A Catholic lawmaker in Kansas introduced an LGBT-inclusive non-discrimination bill last Tuesday. This bill is a response to the Kansas House’s passage of an anti-gay bill similar to Arizona’s failed SB 1062. This is only the latest legislative move in the struggle to ensure that both LGBT rights and religious liberty are protected under law.
Rep. Louis Ruiz’s bill would add sexual orientation and gender identity to existing non-discrimination law, ending the ability of Kansans to fire LGBT people or refuse services to them. The Wichita Eagle reports the representative as saying:
” ‘What’s our message when we have these type of discriminatory bills that come out at either the federal or the state level? We’re defeating our own purpose as a country that wants to be inclusive. To me, this is a no-brainer’ ”
“Ruiz, a practicing Catholic, said he feels his religious beliefs are already protected, but that gay and lesbian Kansans do not enjoy the same protection under current state law.
Ruiz’s Catholic voice counteracts the Kansas Catholic Conference (KCC), a leading proponent of that state’s anti-gay bill. The KCC executive director recently said there was no discrimination against gay and lesbian people. The debate in Kansas over LGBT rights and religious liberty mirrors debates occurring in a number of state capitals and on the national level, too.
In US Catholic, Richard Wolf writes of this ‘balancing act’ between LGBT equality and religious liberty as he tries to lay out the questions involved with expanded LGBT rights and religious objections:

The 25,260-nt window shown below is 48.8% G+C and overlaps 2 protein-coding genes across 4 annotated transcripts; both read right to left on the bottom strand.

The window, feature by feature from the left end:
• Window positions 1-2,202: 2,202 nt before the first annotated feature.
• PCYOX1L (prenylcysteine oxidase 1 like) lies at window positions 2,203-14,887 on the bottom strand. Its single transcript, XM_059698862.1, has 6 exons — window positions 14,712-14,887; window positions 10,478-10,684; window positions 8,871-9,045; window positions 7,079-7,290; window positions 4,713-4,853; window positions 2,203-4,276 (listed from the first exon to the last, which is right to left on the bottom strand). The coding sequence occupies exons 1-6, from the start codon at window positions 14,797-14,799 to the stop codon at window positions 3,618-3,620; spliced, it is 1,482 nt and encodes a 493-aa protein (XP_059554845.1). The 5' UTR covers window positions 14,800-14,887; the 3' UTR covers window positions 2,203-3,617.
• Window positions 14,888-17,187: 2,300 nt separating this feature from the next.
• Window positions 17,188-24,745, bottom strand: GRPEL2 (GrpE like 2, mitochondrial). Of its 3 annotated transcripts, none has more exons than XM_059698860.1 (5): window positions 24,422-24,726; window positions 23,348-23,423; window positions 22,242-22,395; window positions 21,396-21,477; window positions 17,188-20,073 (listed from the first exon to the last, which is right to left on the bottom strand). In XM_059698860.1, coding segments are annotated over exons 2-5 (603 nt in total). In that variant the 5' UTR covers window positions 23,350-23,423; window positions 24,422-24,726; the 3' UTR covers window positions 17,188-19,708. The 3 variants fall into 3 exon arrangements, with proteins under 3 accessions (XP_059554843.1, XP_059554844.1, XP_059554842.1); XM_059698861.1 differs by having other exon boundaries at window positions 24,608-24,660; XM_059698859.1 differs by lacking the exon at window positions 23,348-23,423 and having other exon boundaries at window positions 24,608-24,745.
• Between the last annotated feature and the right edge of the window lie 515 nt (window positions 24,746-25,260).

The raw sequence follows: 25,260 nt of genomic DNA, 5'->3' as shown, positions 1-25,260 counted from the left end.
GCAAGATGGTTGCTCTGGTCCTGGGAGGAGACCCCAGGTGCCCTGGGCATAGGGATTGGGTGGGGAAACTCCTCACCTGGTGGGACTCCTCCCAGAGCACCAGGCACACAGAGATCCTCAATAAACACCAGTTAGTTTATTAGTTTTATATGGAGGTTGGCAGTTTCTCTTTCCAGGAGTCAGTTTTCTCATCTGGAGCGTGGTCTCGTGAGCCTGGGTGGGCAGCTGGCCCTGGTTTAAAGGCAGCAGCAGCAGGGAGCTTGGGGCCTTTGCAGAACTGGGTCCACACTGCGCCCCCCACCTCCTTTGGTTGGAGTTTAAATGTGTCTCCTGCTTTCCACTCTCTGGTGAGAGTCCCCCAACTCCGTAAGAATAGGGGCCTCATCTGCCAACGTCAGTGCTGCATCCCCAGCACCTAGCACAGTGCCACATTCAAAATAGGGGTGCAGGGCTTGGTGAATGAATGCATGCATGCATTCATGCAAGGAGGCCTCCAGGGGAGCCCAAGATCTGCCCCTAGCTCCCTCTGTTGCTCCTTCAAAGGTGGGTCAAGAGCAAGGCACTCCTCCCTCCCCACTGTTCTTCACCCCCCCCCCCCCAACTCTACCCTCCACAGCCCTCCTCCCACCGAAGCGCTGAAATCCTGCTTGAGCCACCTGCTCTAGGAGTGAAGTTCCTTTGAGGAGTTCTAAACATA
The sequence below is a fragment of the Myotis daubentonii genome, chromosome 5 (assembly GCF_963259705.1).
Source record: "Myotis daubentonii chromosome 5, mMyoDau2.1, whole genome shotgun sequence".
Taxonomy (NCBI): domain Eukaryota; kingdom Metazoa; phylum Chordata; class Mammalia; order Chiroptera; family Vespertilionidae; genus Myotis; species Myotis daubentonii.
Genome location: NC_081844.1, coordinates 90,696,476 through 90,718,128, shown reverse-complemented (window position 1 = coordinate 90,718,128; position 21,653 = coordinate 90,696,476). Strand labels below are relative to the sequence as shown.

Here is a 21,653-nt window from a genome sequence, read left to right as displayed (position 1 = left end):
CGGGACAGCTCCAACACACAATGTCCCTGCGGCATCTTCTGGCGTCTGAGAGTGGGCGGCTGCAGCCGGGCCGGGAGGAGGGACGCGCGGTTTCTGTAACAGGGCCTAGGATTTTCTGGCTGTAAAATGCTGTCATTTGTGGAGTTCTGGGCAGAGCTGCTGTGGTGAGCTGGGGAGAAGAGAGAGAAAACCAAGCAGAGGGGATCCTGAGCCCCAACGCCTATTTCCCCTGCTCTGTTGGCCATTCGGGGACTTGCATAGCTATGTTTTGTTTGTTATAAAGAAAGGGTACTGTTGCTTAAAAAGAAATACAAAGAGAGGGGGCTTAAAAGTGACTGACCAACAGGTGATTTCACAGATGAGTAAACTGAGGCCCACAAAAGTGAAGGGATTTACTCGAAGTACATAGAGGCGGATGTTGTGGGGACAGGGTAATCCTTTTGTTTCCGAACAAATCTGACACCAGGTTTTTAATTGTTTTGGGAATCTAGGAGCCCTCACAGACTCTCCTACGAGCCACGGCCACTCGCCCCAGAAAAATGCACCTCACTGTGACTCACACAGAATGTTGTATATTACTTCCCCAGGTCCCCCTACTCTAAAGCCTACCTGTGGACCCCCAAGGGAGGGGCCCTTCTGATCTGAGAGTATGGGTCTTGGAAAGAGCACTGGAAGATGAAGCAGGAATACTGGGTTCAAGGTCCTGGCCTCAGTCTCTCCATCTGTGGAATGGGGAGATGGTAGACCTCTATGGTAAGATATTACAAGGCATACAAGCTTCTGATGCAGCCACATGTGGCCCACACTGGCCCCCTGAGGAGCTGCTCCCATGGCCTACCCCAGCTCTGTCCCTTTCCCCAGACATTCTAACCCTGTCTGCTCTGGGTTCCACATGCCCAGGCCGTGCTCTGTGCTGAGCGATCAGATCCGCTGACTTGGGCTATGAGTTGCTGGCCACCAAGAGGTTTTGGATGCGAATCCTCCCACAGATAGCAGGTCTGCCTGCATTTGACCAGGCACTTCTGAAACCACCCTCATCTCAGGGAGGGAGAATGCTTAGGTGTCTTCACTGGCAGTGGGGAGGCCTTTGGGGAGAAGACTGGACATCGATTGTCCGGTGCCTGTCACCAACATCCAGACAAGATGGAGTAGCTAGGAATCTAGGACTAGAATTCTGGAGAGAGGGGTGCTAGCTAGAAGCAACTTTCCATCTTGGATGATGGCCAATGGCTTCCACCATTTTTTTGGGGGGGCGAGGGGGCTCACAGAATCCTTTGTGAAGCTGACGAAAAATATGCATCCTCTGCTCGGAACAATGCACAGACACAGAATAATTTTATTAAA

“The answer isn’t simple. Congress and the states often carve out exceptions for religious beliefs. The Supreme Court has consistently made room for religious exercise. And unlike race and gender, sexual orientation is not a protected class — yet.
“However, for a religious liberty bill such as Arizona’s to pass the smell test, it must show a compelling interest on the part of those who want to flex their religious muscles, and it must not impose undue costs or burdens on others. That is where many such efforts collapse…
“Beyond assessing the burden on consumers or employees, the other relevant question in most cases is: What’s the compelling interest?”
This perceived conflict between religious freedom and the advancement of LGBT equality is, in reality, a false one. While the Catholic bishops have been ardently opposed to marriage equality, Catholics in America overwhelmingly support legal rights for gay and transgender people. In every state which has passed equal marriage rights, strong religious liberty protections have been included so that no religious institution will be forced to offer same-gender marriages.
Anti-LGBT activists’ latest round of legislation is not about defending religious liberty, but curtailing the ever-growing right of LGBT to be fully equal citizens. Rep. Ruiz is completely correct that support for LGBT-inclusive non-discrimination laws is a “no-brainer.”
–Bob Shine, New Ways Ministry